I said goodbye to the Hattinghs early in the morning, only after promising that I would visit them next time I come to South Africa, and headed toward the Zimbabwe-Botswana border, with the intention of following the border track south to South Africa. It was a long ride, enlivened by two events that got a lot of news coverage in the radio. The first one was the uncertain results of the presidential election in Zimbabwe. In short, when the colonial powers left Africa in the 1960’s and 1970’s, many countries elected as their first president a prominent member of the liberation movement. Some of these first presidents got infected with power and remained as absolute dictators, and that was the case of Zimbabwe’s president Mugabe, who has been in office for 25 years. So the people of Zimbabwe finally had it with him, and went to the polls to elect a member of the opposition. But the electoral results, “mysteriously” still not formalized by the electoral commission, have not yielded a clear winner: Mugabe got something like 35%, the first opposition candidate got 48%, and the second opposition candidate got the remaining 17%. The problem is that no candidate got 51%, so unless Mugabe graciously concedes defeat (not bloody likely), a new election would have to be held between the two top candidates. Sounds just like another African mess, doesn’t it?
Muammar al-Gaddafi, the Lybian dictator, expressed an outrageous but widely share thought among African leaders when he said: The people of Zimbabwe should be grateful that they have a leader like Mugabe, and they should let him lead until his death. The nonsense of Western democracy doesn’t work in Africa, where strong and harsh leaders are necessary to prevent tribal war. I hate to admit that there is a grain of truth in his words.
But to prove that there is hope for Africa, today Botswana inaugurated its fourth president. Botswana became independent 40 years ago, and in that period has had three presidents, so you can see that their terms have been considerably longer than anything we are used to. However, all three of the presidents were men of great vision, who have slowly but surely set the country on the development path. First, none of them succumbed to corruption, so they are loved by the people and regarded with much respect. Second, they have committed the development of the mineral resources of Botswana (diamonds and copper) to generate funds for the development of infrastructure (e.g., roads, power, education, public health, and water). Third, they have developed international markets for Botswana beef and, since all Motswanas are in love with the idea of rising beef, have promoted at least one type of private industry (Foot and Mouth disease is a problem that they are now fighting with energy, with lots of check points to spray cars and avoid the movement of infected meat). Fourth, they have consciously sought expensive but low volume tourism, to create a high value industry (for example, last year Botswana’s tourism brought in 200 million dollars, whereas neighboring Namibia only brought in 20 million in spite of being reputed one of the most beautiful countries in Africa).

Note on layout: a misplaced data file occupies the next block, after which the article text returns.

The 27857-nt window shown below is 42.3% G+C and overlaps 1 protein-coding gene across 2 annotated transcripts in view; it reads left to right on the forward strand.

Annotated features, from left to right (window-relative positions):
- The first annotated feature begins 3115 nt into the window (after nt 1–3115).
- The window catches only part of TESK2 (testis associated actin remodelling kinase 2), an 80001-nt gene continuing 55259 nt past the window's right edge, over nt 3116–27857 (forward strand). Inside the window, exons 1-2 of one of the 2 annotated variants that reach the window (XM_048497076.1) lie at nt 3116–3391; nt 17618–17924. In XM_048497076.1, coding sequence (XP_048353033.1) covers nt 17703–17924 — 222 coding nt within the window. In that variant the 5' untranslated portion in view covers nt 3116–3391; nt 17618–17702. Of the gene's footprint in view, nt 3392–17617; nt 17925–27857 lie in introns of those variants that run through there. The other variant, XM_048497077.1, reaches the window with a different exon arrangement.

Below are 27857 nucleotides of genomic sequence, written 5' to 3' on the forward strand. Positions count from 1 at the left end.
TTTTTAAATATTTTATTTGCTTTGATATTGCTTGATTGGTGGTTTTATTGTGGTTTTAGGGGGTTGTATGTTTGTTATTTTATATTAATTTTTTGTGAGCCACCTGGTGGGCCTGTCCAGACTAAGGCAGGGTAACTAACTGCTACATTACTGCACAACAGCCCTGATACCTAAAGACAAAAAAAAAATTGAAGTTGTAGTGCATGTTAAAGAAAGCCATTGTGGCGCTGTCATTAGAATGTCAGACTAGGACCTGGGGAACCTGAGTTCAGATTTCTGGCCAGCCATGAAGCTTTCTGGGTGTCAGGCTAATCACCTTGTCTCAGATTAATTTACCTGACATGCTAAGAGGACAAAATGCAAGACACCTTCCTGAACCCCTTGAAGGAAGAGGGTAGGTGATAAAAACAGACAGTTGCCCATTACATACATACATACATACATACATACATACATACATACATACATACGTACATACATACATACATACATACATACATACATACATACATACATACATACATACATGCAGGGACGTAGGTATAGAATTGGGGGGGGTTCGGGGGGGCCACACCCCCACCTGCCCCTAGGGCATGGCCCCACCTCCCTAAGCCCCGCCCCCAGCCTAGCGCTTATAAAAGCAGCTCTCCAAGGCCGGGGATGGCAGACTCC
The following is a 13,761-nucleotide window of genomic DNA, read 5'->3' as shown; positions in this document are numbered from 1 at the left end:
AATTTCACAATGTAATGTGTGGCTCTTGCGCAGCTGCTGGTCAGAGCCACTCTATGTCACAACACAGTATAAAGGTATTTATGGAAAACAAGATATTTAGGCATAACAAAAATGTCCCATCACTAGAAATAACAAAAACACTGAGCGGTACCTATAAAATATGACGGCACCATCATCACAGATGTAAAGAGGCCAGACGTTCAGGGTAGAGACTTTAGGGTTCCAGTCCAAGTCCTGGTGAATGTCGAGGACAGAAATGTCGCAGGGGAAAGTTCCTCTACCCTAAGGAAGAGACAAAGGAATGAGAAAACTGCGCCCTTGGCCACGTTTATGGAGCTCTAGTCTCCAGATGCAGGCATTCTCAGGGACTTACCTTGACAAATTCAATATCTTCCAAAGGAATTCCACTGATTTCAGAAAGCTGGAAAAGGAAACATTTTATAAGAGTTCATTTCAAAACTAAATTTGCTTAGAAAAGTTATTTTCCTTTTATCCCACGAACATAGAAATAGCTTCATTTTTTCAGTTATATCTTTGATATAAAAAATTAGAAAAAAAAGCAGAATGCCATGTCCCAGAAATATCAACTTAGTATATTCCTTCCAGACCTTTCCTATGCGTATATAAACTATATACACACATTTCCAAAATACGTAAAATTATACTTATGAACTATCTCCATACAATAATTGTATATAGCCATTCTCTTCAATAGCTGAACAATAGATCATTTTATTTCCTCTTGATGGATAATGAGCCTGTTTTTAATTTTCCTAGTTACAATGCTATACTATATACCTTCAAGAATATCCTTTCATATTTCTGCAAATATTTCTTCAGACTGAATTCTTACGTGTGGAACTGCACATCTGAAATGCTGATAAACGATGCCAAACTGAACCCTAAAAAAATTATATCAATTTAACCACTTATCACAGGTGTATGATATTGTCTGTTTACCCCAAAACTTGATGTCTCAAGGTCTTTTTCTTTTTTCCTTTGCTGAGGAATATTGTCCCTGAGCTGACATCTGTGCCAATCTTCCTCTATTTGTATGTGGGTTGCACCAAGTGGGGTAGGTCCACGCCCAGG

The new president, Ian Khama, is the son of the much loved first president Seretse Khama. He thus has the country wholeheartedly behind him. President Khama wants to take a next step toward development by diversifying the economic base of the country, and warned everyone that there were hard years of work ahead of them. I think he is right on the ball, and wish him and his country all the best in the years to come. Keep an eye on little Botswana, because it may well be the model of hope for the rest of Africa!
By early afternoon I had reached Bobomongo (where Mma Grace Makutsi is from), and started following the border south. I gave a couple of lifts along the way. Pointing to a large steaming turd, my latter companion said “There are elephants around”. “Where, where?” I asked. He looked around and shouted “There!” Oh, joys of joys, indeed, a couple of elephants had crossed the road a few seconds before we got there, and were slowly working their way into the brush. They had come from a pond I could barely see on the other side of the road, so I recklessly jumped out of the car and ran to the pond to spot any remaining pachiderms. I did manage to startle a warthog and some gazelles, but alas, no elephants. And then I noted that I was standing in the middle of the only narrow path, stepping on the flat, round tracks of the elephants that had just left. What if another elephant had been left behind? I quietly retreated to the car, trying to remember that I was not at the zoo but in the real Africa.
I also saw a giraffe and some kudus on the way to the South African border, and thought how ironic that I had run 3,500 km through Botswana only to have some of the best wildlife sightings in the last three hours.